• Preaching magazine named him one of the twenty-five most influential preachers of the last twenty-five years. (He was #17 and the youngest person on the list by over a decade.)
  • He has preached on every continent except South America and Antarctica.
  • His sermons are regularly near or at the top of iTunes’ Religion and Spirituality podcasts
  • He can also be found on Twitter and Facebook (with over 110,000 combined followers and fans) [seriously, that’s on his C.V.]
  • an iPhone app (downloaded by 37,000 people)

so watch the video, and ponder these questions while you do:

  1. really? ‘backstage’ at mars hill church?
  2. really? there are leaders around the world that could benefit from you?
  3. really? leadership coaching with me (mark driscoll)?
  4. really? ‘tell you whatever it is i’m learning at that time’? wouldn’t i rather learn from your teacher? (strike that actually, nevermind.)
  5. really? thing that ‘leaders need to know’ like ‘how to recover on mondays when you feel like you’ve been hit like a truck’? really? what are you, picking grapes all day? laying bricks? doing construction? you’re a preacher. you stand up and speak for an hour on sunday. i know preaching creates a bit of stress on monday, and that there’s more to it than sunday, but really? you got ‘hit by a truck’?? i have some friends in the central valley of california who might have some comments about what ‘hard work’ really is.
  6. really? ‘what’s it like to be a pastor’s wife’? really? so women aren’t eligible to be leaders/pastors? what if your wife is the pastor? (like me) and only on sundays? what about the rest of the week? how does she handle being married to you on those days?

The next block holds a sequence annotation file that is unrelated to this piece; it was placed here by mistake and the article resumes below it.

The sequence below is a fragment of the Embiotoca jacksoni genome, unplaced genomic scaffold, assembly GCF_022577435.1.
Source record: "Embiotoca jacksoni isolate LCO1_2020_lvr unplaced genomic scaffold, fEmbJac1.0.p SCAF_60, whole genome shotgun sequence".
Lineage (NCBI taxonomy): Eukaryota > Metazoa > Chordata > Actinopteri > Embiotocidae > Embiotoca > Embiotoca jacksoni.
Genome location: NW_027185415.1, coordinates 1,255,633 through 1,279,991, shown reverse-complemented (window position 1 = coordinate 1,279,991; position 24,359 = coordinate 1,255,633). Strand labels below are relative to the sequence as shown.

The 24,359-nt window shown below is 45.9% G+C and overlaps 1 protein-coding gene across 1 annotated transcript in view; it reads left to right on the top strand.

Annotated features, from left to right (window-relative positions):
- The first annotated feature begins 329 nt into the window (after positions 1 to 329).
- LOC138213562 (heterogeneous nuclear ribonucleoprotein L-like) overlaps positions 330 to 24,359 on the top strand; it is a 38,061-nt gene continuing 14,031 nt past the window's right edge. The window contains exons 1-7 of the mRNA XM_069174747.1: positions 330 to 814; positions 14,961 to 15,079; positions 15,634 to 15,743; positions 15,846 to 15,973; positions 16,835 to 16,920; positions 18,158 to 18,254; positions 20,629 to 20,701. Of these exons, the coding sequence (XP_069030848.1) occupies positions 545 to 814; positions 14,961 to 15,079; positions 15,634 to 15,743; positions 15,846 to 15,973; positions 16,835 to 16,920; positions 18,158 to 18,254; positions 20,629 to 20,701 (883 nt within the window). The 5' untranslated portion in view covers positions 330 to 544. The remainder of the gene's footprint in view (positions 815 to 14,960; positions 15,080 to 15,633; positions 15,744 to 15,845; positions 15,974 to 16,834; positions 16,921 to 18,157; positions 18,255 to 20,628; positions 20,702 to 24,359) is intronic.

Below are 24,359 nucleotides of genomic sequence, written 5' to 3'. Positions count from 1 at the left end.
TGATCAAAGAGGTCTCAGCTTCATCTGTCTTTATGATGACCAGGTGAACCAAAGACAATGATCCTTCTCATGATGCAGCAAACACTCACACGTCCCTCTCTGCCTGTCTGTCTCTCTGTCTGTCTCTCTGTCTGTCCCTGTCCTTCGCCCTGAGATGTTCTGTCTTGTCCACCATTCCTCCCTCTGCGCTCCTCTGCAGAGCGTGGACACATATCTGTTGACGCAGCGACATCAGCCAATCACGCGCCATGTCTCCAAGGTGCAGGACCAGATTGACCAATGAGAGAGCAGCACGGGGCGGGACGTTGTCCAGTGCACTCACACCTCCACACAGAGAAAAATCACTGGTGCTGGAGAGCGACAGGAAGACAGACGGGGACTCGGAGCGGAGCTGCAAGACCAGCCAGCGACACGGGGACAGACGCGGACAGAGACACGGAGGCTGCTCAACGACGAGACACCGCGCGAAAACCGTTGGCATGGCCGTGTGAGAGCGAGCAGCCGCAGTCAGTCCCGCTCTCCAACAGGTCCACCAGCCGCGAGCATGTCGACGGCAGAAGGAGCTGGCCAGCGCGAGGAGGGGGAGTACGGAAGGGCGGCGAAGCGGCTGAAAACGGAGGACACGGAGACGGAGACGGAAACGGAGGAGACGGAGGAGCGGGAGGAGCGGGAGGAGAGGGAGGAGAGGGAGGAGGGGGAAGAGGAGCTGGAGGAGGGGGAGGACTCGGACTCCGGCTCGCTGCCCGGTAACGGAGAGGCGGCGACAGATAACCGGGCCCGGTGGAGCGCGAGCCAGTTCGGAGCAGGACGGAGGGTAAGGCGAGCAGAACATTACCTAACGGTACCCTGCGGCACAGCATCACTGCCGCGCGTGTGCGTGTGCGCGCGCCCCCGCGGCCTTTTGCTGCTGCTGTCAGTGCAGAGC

7. really? ‘how to handle people needing you‘? really?
  8. really? paul had a doctor? and it was luke??!! seriously? what is this, free-association fundamentalist harmonization hour?
  9. really? saving your house? saving your marriage? saving your voice? that makes you a leader: knowing how to save your voice??
  10. really? these are the things that [male] leaders need to know?
  11. really? do we really get to watch ‘people come into town to meet with you’? please?
  12. really? you never know who you’re going to bump into?? (unless you ask your booking agent?? – click here to fill out mark driscoll’s ‘speaker request form’ or view his speaking calendar.) really, ‘never know who you’re going to bump into’?
  13. really? you don’t want to be arrogant about it, but you want to help me?
  14. really? starting in january, we can get ‘backstage, behind the scenes’ videos? featuring you?

and note to self when making podcasts: LOOK AT THE CAMERA, not at yourself on the screen! i can’t watch this video without thinking the entire time that he’s watching himself while he talks on his mac. watch his eyes. lol.

so if you want to learn all the important things about being a leader like mark driscoll, like how to handle ‘people needing you’ (see the 1:39 mark in the video), then sign up. because the world needs more white, male leaders like mark driscoll (as difficult as that can be). just remember, make sure you bring your testicles, because every fundamentalist knows that it is in the testicles where the leadership authority of the holy spirit truly resides.

view the ‘unlisted’ video here (what are you hiding?):

HT: matthew paul turner